Uninsured Health Care

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Accessibility to healthcare in the United States has been a formidable foe for as long as I can remember. The increase in medical cost over the last eight years is so pervasive that it underlies two very different crises. First is the plight of Medicaid, which is a program that is under both political and fiscal attack. Second is the catastrophe also known as employer based insurance. This has caused the number of uninsured to grow at an exorbitant rate Some 16 years ago, Bill Clinton was elected president, partly on the premise that he was going to curb the rising health care cost. Although I was only 11 years old at the time, I can remember my parents being swayed in his direction by these promises of reform. Clinton’s efforts were somewhat…show more content…
Those without a way to pay for care have limited access to medical resources, leaving their untreated conditions to become highly volatile, which leads to my next statistic. “Lack of insurance is the 7th leading cause of death in the United States. This leaves me with the following questions Can Medicaid be redesigned to cover non-categorical poor adults? What lessons can be learned from states’ efforts to cover the uninsured through Medicaid expansions? What are the challenges they have faced and are likely to face in the current economic climate? Can private insurance fill the void? I can answer all of these questions with the implementation of one phrase Single Payer Heath…show more content…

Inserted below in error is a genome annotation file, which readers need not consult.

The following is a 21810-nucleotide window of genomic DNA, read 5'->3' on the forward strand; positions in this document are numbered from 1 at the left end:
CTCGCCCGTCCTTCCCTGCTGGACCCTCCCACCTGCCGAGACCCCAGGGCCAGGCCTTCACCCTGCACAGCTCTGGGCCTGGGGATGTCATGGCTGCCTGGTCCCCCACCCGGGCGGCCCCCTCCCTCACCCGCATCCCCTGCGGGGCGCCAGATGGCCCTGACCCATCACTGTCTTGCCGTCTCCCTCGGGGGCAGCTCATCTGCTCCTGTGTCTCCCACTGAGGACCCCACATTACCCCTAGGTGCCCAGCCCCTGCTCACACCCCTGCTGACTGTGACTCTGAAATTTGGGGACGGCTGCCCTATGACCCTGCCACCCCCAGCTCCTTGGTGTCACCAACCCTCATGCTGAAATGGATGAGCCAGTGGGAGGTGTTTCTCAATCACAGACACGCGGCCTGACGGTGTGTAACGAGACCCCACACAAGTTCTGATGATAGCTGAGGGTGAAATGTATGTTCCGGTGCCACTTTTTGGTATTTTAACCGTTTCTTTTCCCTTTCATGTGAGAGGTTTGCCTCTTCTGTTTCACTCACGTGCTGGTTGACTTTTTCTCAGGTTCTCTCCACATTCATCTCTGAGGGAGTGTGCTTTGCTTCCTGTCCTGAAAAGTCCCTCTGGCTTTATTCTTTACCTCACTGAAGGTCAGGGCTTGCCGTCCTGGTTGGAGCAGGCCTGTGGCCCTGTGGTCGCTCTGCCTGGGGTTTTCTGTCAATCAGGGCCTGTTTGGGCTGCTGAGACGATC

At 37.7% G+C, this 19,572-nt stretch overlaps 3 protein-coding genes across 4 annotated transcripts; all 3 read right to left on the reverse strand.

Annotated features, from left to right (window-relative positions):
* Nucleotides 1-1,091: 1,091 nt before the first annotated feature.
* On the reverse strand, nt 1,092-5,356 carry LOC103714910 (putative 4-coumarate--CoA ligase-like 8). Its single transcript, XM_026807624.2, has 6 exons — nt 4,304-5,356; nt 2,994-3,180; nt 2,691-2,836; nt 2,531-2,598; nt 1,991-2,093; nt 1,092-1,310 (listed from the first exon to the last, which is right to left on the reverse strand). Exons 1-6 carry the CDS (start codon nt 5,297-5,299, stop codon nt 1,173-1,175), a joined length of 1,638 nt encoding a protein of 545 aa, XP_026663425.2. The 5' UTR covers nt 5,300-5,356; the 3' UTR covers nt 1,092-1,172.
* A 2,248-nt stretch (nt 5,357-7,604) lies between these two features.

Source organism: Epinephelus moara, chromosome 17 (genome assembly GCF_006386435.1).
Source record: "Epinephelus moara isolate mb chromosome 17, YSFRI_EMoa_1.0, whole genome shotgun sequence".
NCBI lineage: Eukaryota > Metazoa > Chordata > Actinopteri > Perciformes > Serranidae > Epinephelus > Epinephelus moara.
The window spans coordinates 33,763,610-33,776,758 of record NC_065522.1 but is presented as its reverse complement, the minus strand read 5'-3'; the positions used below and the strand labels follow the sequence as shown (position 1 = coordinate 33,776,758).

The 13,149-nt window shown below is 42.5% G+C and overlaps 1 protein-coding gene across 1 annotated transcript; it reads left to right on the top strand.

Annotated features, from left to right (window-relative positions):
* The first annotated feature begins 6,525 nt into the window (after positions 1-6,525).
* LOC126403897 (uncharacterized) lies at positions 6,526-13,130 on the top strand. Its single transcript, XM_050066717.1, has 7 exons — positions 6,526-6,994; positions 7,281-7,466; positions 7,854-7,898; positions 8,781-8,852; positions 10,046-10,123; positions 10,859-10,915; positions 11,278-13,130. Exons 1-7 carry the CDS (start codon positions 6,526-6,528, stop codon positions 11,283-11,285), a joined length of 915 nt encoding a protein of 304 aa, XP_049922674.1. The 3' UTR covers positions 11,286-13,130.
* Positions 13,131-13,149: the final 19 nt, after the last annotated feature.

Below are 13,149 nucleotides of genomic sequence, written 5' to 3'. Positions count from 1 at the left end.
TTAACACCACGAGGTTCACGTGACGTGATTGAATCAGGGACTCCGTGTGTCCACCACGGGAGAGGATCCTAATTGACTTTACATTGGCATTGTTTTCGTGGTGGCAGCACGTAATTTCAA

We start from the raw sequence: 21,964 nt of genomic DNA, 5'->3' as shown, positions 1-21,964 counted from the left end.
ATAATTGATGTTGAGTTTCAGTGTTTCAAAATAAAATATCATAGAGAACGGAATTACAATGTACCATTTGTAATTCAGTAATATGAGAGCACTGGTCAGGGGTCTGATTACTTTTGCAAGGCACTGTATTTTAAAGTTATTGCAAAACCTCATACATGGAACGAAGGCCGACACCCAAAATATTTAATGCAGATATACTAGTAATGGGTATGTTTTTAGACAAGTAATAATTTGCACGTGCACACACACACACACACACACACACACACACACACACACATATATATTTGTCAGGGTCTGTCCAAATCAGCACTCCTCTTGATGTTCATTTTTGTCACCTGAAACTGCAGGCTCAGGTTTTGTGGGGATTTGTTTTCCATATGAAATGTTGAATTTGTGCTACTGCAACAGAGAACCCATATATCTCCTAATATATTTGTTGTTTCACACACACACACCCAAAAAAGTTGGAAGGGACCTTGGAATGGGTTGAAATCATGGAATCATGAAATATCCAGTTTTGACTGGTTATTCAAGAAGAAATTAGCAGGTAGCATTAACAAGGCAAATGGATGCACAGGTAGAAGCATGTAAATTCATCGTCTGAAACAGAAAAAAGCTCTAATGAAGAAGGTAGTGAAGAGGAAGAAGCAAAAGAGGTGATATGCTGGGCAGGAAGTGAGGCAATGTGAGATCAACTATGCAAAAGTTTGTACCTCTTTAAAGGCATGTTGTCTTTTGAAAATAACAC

Countries, such as Canada have already implored universal or single payer health care systems with much success. With a single payer system, states like California could establish a health insurance plan that covers all residents. The plan would replace all other health insurance plans, private or public. This plan would be financed by a State Health Agency with local county branches. The financing for this program would come from a created state health taxes and federal monies that are already given to programs, such as Medicare and Medicaid and in California’s case Medi-Cal. Consolidation of all previously stated would save the state billions of dollars and better yet everyone has a doctor and gets preventative care, this also would save billions of dollars which could in turn be used toward our resounding state

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